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From an interview with Gary Emerson, M.D. McLeod OB/GYN Associates

From large, very visible scars traveling across the abdomen to small scars, less pain, and faster recovery.  That describes the path that surgery for incontinence and other women’s pelvic health problems has taken in the 21st Century.  

Mid-Urethral Sling: Hallmark Surgical Solution for Pelvic Organ Prolapse

From a presentation by Dr. Brad Campbell McLeod OB/GYN Associates

Common Menopause Problems and Their Treatments

Posted on in Women's Health

From an Interview with Marla Hardenbergh, MD McLeod OB/GYN Dillon

When a woman undergoes her "change of life," she can look forward to positive differences, such as no longer worrying about monthly periods. Unfortunately, many women will suffer one or more common menopause problems. McLeod OB/GYN Marla Hardenbergh, MD, explains some of the problems and offers ideas on treatment:

From an interview with Marla Hardenbergh, MD McLeod OB/GYN Dillon 

Stress incontinence ranks as the most common form of urinary leakage among women — about one in four women experience the problem in their lifetime. McLeod OB/GYN Marla Hardenbergh, MD, describes the cause and some treatments for this common problem.

Cool News on Menopause-Related Hot Flashes

Posted on in Women's Health

Medically reviewed by Gary Emerson, MD McLeod OB/GYN Associates

Women of menopausal age often view hot flashes (also known as night sweats) as one of the most troublesome symptoms they gain as their menstrual periods stop. Many supposed treatments for hot flashes range from the scientific to old wives’ tales. Research has finally confirmed what experts say works (or doesn’t work) to control these menopause symptoms.

Medically reviewed by Joycelyn Schindler, MD McLeod OB/GYN Seacoast

 “The hidden medical epidemic that few women have been willing to talk about,” said an article in The Washington Post about Pelvic Organ Prolapse in older women. Yet, the article noted that – some unknown reason – there was a shift around 2015, according to the Women’s Health Foundation.

Endometriosis and Its Treatments

Posted on in Women's Health

From a presentation by Charles Tatum, M.D. McLeod OB/GYN Associates

Discomfort. Bleeding. Pain. 

Medically reviewed by Joycelyn Schindler, MD McLeod OB/GYN Seacoast

Pregnancy brings the promise of a bouncing new baby.

Medically reviewed by Brad Campbell, MD McLeod OB/GYN Associates

Menopause and diabetes constitute a close relationship to your health – if you experience menopause too early or too late – or have diabetes before menopause. Let’s try to unravel this a bit.

Medically reviewed by David Bersinger, MD McLeod OB/GYN Cheraw

PCOS – Polycystic Ovary Syndrome – ranks as one of the most common problems Gynecologists see in their patients.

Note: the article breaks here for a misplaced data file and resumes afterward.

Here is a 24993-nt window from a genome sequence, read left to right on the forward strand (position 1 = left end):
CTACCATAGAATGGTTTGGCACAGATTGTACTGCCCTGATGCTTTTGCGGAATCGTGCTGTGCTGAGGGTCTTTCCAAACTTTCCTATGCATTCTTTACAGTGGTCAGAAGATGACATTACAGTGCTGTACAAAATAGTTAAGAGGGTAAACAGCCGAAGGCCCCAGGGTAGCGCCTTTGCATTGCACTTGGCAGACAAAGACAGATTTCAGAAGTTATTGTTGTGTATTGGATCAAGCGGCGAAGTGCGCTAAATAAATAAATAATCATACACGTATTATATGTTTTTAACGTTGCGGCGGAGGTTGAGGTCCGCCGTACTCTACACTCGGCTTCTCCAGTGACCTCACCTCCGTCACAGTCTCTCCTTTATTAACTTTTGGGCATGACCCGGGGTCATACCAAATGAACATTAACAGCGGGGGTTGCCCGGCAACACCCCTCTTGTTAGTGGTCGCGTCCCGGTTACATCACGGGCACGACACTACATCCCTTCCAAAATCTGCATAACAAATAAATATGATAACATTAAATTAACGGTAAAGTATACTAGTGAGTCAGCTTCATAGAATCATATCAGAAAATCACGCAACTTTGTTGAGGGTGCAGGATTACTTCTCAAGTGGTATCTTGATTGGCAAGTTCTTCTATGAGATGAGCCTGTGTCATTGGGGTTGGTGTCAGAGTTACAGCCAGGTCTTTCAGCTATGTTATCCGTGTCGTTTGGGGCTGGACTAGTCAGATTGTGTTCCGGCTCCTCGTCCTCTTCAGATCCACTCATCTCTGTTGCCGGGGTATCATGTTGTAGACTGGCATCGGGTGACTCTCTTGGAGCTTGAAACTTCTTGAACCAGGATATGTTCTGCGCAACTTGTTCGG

Medically Reviewed by Taylor Holmes, PT, DPT, STAR-C

More and more women are talking with their doctor about urinary leakage or incontinence. And that’s a good thing. There’s no reason to live with the embarrassment and anxiety of stress incontinence or an overactive bladder.

Medically reviewed by Charles Tatum, MD McLeod OB/GYN Associates

“Another morning with pain,” groaned Marla as she awoke, thinking this was the third day in a row she felt this bad.

Medically reviewed by Brad Campbell, MD McLeod OB/GYN Associates

A woman’s reproductive organs can be affected by five main types of cancer, identified by the location where it started: ovarian, cervical, uterine, vaginal and vulvar.

Medically reviewed by Paul Chandler, MD McLeod Women’s Care

The birth of your child brings many wonderful, fulfilling emotional and physical feelings. On the other hand, pregnancy and the aftermath of the birthing process can leave many women with an incontinence problem. 

From an interview with Gary Emerson, MD McLeod OB/GYN Associates

The day a woman finally decides to move past the embarrassment of Stress Incontinence or Urge Incontinence and seek care, is a benchmark she’ll long remember. 

Weight Loss Helps Reduce Your Incontinence

Posted on in Women's Health

Medically review by Joycelyn Schindler, MD McLeod OB/GYN Seacoast

“Encouraging.” “Significantly improves the amount of urinary incontinence.” “Should be considered…as part of non-surgical therapy for incontinence.” “Obesity is an important risk factor for urinary incontinence.”

Medically reviewed by Brad Campbell, M.D. McLeod OB/GYN Associates

"I'm glad you called right away," Mary's OB/GYN assured her. Mary was surprised when she started bleeding because she thought when her menopause ended 5 years ago, her bleeding was over, too. Recently, Mary started spotting or light bleeding. Then, the bleeding grew heavier and she again needed to wear pads.

Fibroids: What Women Need to Know

Posted on in Women's Health

Q:   What are fibroids?
A:  Uterine fibroids are growths in the womb (uterus). They are made of muscle and other tissue. Fibroids almost never develop into cancer.

Q:  Who is at risk for fibroids?
A:   African-American women have a greater risk than white women. Also, women who are overweight have greater risk than those who are not.

From a presentation by Dr. Brad Campbell McLeod OB/GYN Associates

Working on a farm or on an assembly line are just two risks that can cause the embarrassing – but not fatal – problem of pelvic organ prolapse, says Brad Campbell, MD of McLeod OB/GYN Associates.

Medically reviewed by David Bersinger, MD McLeod OB/GYN Cheraw

Is it stress or urge incontinence? What is prolapse? Am I troubled by nocturia? 

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